During the Great Depression, the rise of chain stores threatened local retailers. Source: Library of Congress Prints and Photographs Division
During the Great Depression, the rise of chain stores threatened local retailers. Source: Library of Congress Prints and Photographs Division

Facing increasing unemployment, falling wages and terrible returns on investments, consumers of all classes sharply cut spending in the early 1930s. Retailers suffered.

Annual sales at department and specialty stores in 1932 had dropped more than 40 percent since 1929. Chain stores, by contrast, experienced much smaller declines, just more than 10 percent since 1929.

The battles from the 1920s continued between freestanding retailers and encroaching regional and national chains, which sold shoes, groceries, tobacco, clothing, meals and cheap goods. Small merchants became increasingly desperate in the face of price discrimination (chain buyers’ ability to score quantity discounts).  

Retailers' legislative allies had enacted a series of anti-chain store taxes and regulations at the state level in the early 1920s. Even so, by 1929, more than 140,000 chain outlets were doing business in the U.S. The chain stores went to court to contest legislative restrictions.

Cheap imports, including costume jewelry and toys, presented another source of competition to small retailers. "Buy American" campaigns, a reaction to British nationalist efforts, had floundered, despite publicity from publisher William Randolph Hearst. Time magazine noted: "When patriotism is advanced as the principal argument for buying a certain article, the impression is created that, aside from patriotism, the article is not the 'best buy.'" Comparable regional efforts, like the "Keep Ozark Dollars in the Ozarks" campaign, were no more effective.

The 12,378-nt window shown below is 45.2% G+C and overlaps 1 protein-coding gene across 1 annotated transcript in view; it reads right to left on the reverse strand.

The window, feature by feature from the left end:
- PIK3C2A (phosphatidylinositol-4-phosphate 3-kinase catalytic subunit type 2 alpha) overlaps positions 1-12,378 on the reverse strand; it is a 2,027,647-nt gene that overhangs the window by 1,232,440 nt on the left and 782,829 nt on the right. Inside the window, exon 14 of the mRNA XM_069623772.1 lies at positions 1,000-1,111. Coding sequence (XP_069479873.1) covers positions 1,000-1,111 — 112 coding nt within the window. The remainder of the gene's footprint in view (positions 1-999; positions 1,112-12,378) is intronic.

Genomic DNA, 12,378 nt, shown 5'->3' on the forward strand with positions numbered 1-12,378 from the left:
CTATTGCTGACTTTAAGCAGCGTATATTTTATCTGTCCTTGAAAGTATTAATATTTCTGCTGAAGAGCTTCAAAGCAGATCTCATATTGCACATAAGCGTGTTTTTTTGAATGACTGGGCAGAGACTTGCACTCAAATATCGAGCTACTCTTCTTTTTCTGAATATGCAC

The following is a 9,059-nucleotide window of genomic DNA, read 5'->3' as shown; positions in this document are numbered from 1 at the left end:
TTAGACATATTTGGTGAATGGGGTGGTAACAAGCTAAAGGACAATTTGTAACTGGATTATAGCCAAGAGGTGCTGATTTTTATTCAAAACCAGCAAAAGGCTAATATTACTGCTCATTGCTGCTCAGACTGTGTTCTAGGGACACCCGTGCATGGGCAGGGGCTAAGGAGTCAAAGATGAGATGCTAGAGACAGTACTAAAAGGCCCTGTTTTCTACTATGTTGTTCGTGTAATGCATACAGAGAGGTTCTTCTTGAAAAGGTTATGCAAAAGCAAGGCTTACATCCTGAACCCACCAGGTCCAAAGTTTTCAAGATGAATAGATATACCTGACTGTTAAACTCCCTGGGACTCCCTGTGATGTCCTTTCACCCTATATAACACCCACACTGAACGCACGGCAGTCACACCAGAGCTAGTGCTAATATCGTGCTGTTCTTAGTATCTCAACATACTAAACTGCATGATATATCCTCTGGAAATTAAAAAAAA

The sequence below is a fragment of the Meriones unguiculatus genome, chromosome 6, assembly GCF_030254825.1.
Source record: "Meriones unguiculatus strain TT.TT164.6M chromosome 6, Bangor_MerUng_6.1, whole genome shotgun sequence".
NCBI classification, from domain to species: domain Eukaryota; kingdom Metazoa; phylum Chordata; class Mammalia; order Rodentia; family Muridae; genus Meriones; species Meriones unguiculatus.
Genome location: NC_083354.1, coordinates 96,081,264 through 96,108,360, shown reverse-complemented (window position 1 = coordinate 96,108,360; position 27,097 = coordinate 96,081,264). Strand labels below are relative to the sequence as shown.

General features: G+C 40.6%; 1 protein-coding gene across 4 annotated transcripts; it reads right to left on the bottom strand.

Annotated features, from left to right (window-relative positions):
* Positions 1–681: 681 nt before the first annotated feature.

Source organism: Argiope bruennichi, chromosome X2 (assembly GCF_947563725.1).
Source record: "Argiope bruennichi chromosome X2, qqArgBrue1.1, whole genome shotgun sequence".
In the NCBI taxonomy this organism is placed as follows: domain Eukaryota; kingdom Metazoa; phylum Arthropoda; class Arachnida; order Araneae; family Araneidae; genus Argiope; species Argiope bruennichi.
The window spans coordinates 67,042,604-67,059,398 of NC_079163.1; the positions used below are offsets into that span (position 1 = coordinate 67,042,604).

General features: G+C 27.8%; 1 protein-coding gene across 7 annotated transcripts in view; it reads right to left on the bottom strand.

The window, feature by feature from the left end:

The Great Depression had taken its toll on the chains, too. Some had expanded enthusiastically in the boom decade and were hamstrung by long-term leases for stores that were doing little business. Others couldn't meet payments for loans or goods. McCrory’s, with 244 five-and-dime stores, declared bankruptcy in 1933, as did National Department Stores, United Cigar Stores, the Brentano's bookshop chain and others.

Even so, new competitors continued to emerge. One was Big Bear's low-price, self-service supermarkets. Far from what current-day Americans understand the term "supermarket" to mean, Big Bear and similar ventures "set up in idle garages, factories, or in other buildings obtainable at nominal rentals." Its first New-York-area venue operated in an abandoned New Jersey automobile factory, which nonetheless catered to 200,000 people each week. Such enterprises threatened not only mom-and-pop stores but also corporate chains, because of the cut-price policies they installed.

Grocery specialists such as V.H. Pelz of General Marketing Counselors Inc. assured independent stores that these low-end competitors would collapse. They were "located outside the normal shopping areas in order to save on rent and must draw customers from a wide radius in order to do their volume business," he said. But automobiles had already transformed Americans’ shopping habits to the chains’ advantage.

More troubling for small stores, on March 13, 1933, the U.S. Supreme Court invalidated Florida's chain-store tax, responding to a suit by 13 corporations. The court determined that increasing tax levels, based on the number of a firm's outlets, was discriminatory. The National Chain Store Association’s Robert Lyons crowed that state legislatures "would no longer be able to run hog-wild on punitive expeditions."

Now who was looking out for the little guys?

(Philip Scranton is a Board of Governors professor of the history of industry and technology at Rutgers University, Camden, and the editor-in-chief of Enterprise and Society. He writes "This Week in the Great Depression" for the Echoes blog. The opinions expressed are his own.)

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To contact the writer of this blog post: Philip Scranton at scranton@camden.rutgers.edu.

To contact the editor responsible for this blog post: Kirsten Salyer at ksalyer@bloomberg.net.